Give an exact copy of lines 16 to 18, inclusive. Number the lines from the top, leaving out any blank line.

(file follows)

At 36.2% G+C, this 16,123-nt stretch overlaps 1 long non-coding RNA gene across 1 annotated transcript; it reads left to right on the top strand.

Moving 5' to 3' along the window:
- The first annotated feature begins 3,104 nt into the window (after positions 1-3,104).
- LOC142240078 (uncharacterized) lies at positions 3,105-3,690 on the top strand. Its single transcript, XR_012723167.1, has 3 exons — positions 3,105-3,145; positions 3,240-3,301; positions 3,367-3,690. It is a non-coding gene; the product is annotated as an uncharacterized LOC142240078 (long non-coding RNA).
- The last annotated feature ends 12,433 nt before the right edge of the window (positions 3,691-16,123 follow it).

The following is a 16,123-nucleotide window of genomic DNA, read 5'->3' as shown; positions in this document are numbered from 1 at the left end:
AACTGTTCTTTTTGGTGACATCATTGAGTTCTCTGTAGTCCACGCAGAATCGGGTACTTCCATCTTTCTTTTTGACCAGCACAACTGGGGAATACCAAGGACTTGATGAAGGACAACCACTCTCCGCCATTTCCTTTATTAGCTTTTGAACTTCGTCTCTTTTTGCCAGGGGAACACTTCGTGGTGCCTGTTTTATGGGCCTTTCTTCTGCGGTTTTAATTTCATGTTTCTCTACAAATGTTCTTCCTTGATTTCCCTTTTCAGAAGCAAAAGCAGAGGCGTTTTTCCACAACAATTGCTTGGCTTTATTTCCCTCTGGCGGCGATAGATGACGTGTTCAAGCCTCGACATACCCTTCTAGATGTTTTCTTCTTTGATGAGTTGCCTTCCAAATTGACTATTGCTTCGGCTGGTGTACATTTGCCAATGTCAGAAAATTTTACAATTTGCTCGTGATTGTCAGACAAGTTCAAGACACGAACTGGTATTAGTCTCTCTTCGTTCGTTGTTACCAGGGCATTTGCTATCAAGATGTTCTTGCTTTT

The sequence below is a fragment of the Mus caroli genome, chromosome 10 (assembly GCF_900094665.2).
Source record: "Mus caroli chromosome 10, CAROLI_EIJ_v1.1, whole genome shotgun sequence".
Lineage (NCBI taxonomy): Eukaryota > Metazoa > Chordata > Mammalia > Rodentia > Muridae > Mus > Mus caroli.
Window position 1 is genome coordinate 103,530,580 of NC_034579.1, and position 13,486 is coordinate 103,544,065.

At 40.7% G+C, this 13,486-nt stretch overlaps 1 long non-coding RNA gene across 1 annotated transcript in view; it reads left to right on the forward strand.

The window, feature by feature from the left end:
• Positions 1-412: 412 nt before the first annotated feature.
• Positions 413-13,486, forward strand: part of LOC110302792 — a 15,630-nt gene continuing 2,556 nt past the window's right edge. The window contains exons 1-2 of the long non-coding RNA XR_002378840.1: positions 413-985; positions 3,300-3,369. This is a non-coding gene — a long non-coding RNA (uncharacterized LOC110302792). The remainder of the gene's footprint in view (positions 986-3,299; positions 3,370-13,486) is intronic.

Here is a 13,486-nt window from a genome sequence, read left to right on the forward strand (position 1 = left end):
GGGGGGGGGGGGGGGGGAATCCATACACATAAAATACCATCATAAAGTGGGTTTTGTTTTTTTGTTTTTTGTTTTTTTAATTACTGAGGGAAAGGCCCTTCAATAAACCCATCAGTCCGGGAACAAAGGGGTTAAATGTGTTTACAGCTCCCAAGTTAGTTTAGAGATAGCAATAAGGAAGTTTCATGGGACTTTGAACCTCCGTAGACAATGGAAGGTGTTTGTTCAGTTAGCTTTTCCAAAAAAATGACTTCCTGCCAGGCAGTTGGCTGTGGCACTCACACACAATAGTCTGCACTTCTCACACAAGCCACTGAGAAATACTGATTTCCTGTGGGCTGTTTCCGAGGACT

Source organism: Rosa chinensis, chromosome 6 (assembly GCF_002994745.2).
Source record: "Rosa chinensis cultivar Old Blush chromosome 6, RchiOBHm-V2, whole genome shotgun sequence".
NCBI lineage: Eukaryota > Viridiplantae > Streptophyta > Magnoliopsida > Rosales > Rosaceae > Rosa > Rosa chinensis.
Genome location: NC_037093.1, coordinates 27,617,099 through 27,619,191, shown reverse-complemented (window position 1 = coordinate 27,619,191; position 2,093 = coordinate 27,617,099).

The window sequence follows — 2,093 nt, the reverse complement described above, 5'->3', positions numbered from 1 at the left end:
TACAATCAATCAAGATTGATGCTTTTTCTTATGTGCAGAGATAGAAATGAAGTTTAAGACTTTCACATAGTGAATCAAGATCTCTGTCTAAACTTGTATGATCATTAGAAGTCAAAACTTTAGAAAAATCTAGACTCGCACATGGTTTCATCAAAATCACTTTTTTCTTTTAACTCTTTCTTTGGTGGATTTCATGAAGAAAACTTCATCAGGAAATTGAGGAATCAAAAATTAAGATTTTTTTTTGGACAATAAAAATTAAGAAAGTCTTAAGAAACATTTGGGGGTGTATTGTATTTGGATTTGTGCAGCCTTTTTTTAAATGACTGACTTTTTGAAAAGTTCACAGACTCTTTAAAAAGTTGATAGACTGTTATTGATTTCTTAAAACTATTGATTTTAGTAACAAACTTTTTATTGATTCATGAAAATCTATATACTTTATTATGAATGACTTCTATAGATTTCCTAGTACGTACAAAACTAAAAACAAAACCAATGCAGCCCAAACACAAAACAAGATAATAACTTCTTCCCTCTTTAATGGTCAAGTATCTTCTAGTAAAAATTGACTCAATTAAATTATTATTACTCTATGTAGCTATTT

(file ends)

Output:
Here is a 13,486-nt window from a genome sequence, read left to right on the forward strand (position 1 = left end):
GGGGGGGGGGGGGGGGGAATCCATACACATAAAATACCATCATAAAGTGGGTTTTGTTTTTTTGTTTTTTGTTTTTTTAATTACTGAGGGAAAGGCCCTTCAATAAACCCATCAGTCCGGGAACAAAGGGGTTAAATGTGTTTACAGCTCCCAAGTTAGTTTAGAGATAGCAATAAGGAAGTTTCATGGGACTTTGAACCTCCGTAGACAATGGAAGGTGTTTGTTCAGTTAGCTTTTCCAAAAAAATGACTTCCTGCCAGGCAGTTGGCTGTGGCACTCACACACAATAGTCTGCACTTCTCACACAAGCCACTGAGAAATACTGATTTCCTGTGGGCTGTTTCCGAGGACT

Source organism: Rosa chinensis, chromosome 6 (assembly GCF_002994745.2).